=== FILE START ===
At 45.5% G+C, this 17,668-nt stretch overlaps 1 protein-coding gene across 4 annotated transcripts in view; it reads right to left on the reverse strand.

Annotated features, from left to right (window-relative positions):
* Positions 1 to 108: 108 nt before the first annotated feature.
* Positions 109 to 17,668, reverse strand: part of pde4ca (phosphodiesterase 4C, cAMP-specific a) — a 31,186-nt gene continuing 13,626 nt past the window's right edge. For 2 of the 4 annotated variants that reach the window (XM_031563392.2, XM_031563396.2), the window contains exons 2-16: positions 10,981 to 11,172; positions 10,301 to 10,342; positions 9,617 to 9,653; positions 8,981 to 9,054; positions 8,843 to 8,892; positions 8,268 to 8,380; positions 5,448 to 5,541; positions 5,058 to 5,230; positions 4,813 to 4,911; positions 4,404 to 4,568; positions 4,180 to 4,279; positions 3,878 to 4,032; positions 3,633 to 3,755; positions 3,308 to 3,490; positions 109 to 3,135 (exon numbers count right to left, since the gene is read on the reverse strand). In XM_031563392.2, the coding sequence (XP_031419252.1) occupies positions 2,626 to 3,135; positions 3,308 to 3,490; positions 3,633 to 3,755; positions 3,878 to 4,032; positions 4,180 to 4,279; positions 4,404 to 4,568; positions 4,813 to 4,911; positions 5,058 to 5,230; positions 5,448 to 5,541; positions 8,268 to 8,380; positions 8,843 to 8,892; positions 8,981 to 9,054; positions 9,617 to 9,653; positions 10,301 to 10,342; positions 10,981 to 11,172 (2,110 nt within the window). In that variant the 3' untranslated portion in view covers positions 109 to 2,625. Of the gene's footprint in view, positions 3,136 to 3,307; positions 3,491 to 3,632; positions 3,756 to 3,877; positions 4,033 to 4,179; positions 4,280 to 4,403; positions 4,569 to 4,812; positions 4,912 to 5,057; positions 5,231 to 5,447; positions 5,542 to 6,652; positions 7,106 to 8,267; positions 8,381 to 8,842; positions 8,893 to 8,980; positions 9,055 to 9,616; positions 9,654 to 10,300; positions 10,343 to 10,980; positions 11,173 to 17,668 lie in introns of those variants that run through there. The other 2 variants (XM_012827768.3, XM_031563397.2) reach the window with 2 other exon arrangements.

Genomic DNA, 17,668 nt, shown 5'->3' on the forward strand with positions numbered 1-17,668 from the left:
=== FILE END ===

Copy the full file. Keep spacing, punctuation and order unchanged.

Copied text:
At 45.5% G+C, this 17,668-nt stretch overlaps 1 protein-coding gene across 4 annotated transcripts in view; it reads right to left on the reverse strand.

Annotated features, from left to right (window-relative positions):
* Positions 1 to 108: 108 nt before the first annotated feature.
* Positions 109 to 17,668, reverse strand: part of pde4ca (phosphodiesterase 4C, cAMP-specific a) — a 31,186-nt gene continuing 13,626 nt past the window's right edge. For 2 of the 4 annotated variants that reach the window (XM_031563392.2, XM_031563396.2), the window contains exons 2-16: positions 10,981 to 11,172; positions 10,301 to 10,342; positions 9,617 to 9,653; positions 8,981 to 9,054; positions 8,843 to 8,892; positions 8,268 to 8,380; positions 5,448 to 5,541; positions 5,058 to 5,230; positions 4,813 to 4,911; positions 4,404 to 4,568; positions 4,180 to 4,279; positions 3,878 to 4,032; positions 3,633 to 3,755; positions 3,308 to 3,490; positions 109 to 3,135 (exon numbers count right to left, since the gene is read on the reverse strand). In XM_031563392.2, the coding sequence (XP_031419252.1) occupies positions 2,626 to 3,135; positions 3,308 to 3,490; positions 3,633 to 3,755; positions 3,878 to 4,032; positions 4,180 to 4,279; positions 4,404 to 4,568; positions 4,813 to 4,911; positions 5,058 to 5,230; positions 5,448 to 5,541; positions 8,268 to 8,380; positions 8,843 to 8,892; positions 8,981 to 9,054; positions 9,617 to 9,653; positions 10,301 to 10,342; positions 10,981 to 11,172 (2,110 nt within the window). In that variant the 3' untranslated portion in view covers positions 109 to 2,625. Of the gene's footprint in view, positions 3,136 to 3,307; positions 3,491 to 3,632; positions 3,756 to 3,877; positions 4,033 to 4,179; positions 4,280 to 4,403; positions 4,569 to 4,812; positions 4,912 to 5,057; positions 5,231 to 5,447; positions 5,542 to 6,652; positions 7,106 to 8,267; positions 8,381 to 8,842; positions 8,893 to 8,980; positions 9,055 to 9,616; positions 9,654 to 10,300; positions 10,343 to 10,980; positions 11,173 to 17,668 lie in introns of those variants that run through there. The other 2 variants (XM_012827768.3, XM_031563397.2) reach the window with 2 other exon arrangements.

Genomic DNA, 17,668 nt, shown 5'->3' on the forward strand with positions numbered 1-17,668 from the left: